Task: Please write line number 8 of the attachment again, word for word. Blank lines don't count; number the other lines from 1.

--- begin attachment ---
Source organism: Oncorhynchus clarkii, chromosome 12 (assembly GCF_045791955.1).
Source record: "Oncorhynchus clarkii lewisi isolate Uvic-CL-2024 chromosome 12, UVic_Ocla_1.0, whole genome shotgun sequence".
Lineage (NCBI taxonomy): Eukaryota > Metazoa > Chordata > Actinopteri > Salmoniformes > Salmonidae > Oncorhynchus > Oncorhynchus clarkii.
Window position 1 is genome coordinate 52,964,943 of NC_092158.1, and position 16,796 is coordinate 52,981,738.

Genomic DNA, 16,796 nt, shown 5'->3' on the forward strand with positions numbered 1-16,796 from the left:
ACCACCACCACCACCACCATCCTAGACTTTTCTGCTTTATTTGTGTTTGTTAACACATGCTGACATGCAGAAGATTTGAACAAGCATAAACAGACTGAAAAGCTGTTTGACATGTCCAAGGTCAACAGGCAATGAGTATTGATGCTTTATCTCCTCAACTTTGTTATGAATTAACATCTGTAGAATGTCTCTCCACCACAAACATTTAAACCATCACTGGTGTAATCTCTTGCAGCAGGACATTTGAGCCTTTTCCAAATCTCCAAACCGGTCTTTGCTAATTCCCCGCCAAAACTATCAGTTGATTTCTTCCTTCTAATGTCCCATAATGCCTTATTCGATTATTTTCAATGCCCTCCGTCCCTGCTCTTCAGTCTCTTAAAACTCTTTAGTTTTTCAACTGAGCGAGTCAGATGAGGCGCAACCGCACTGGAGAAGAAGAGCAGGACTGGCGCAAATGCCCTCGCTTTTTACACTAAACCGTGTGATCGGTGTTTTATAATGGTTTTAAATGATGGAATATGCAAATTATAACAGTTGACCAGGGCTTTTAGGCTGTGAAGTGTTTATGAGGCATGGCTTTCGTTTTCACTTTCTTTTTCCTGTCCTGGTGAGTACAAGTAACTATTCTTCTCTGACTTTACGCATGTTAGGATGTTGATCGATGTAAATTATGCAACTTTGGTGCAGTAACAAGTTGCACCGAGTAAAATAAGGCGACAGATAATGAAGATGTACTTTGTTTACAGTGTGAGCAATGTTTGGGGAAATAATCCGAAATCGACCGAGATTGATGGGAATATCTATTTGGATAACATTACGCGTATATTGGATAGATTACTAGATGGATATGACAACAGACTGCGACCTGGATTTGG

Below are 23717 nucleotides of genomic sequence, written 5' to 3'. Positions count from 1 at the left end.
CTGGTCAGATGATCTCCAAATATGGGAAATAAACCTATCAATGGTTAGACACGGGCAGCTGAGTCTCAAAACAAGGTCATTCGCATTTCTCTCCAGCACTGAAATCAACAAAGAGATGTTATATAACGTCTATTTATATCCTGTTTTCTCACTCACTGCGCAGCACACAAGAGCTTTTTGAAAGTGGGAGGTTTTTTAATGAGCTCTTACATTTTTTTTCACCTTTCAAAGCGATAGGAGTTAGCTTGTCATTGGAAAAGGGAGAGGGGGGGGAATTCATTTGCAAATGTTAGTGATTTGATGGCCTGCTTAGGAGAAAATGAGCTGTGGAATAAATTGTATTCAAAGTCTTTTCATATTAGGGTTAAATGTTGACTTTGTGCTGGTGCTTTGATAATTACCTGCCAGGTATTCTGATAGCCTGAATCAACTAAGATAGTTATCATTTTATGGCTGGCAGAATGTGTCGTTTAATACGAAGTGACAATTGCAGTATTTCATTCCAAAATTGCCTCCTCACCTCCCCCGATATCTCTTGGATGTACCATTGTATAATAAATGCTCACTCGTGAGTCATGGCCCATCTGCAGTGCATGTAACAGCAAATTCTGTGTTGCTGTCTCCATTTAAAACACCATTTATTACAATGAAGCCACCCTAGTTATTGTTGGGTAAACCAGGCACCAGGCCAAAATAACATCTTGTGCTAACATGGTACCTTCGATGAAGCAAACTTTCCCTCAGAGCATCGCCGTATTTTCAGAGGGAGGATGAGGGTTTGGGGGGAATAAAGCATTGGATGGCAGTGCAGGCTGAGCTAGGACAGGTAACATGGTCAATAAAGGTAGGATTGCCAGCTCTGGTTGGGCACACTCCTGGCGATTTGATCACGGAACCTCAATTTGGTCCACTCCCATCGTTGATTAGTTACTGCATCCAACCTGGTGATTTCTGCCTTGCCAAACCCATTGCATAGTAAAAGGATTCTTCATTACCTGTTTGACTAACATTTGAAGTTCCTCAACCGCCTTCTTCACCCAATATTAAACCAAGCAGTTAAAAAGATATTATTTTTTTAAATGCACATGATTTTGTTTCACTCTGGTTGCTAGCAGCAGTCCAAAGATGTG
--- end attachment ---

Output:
CTGGTCAGATGATCTCCAAATATGGGAAATAAACCTATCAATGGTTAGACACGGGCAGCTGAGTCTCAAAACAAGGTCATTCGCATTTCTCTCCAGCACTGAAATCAACAAAGAGATGTTATATAACGTCTATTTATATCCTGTTTTCTCACTCACTGCGCAGCACACAAGAGCTTTTTGAAAGTGGGAGGTTTTTTAATGAGCTCTTACATTTTTTTTCACCTTTCAAAGCGATAGGAGTTAGCTTGTCATTGGAAAAGGGAGAGGGGGGGGAATTCATTTGCAAATGTTAGTGATTTGATGGCCTGCTTAGGAGAAAATGAGCTGTGGAATAAATTGTATTCAAAGTCTTTTCATATTAGGGTTAAATGTTGACTTTGTGCTGGTGCTTTGATAATTACCTGCCAGGTATTCTGATAGCCTGAATCAACTAAGATAGTTATCATTTTATGGCTGGCAGAATGTGTCGTTTAATACGAAGTGACAATTGCAGTATTTCATTCCAAAATTGCCTCCTCACCTCCCCCGATATCTCTTGGATGTACCATTGTATAATAAATGCTCACTCGTGAGTCATGGCCCATCTGCAGTGCATGTAACAGCAAATTCTGTGTTGCTGTCTCCATTTAAAACACCATTTATTACAATGAAGCCACCCTAGTTATTGTTGGGTAAACCAGGCACCAGGCCAAAATAACATCTTGTGCTAACATGGTACCTTCGATGAAGCAAACTTTCCCTCAGAGCATCGCCGTATTTTCAGAGGGAGGATGAGGGTTTGGGGGGAATAAAGCATTGGATGGCAGTGCAGGCTGAGCTAGGACAGGTAACATGGTCAATAAAGGTAGGATTGCCAGCTCTGGTTGGGCACACTCCTGGCGATTTGATCACGGAACCTCAATTTGGTCCACTCCCATCGTTGATTAGTTACTGCATCCAACCTGGTGATTTCTGCCTTGCCAAACCCATTGCATAGTAAAAGGATTCTTCATTACCTGTTTGACTAACATTTGAAGTTCCTCAACCGCCTTCTTCACCCAATATTAAACCAAGCAGTTAAAAAGATATTATTTTTTTAAATGCACATGATTTTGTTTCACTCTGGTTGCTAGCAGCAGTCCAAAGATGTG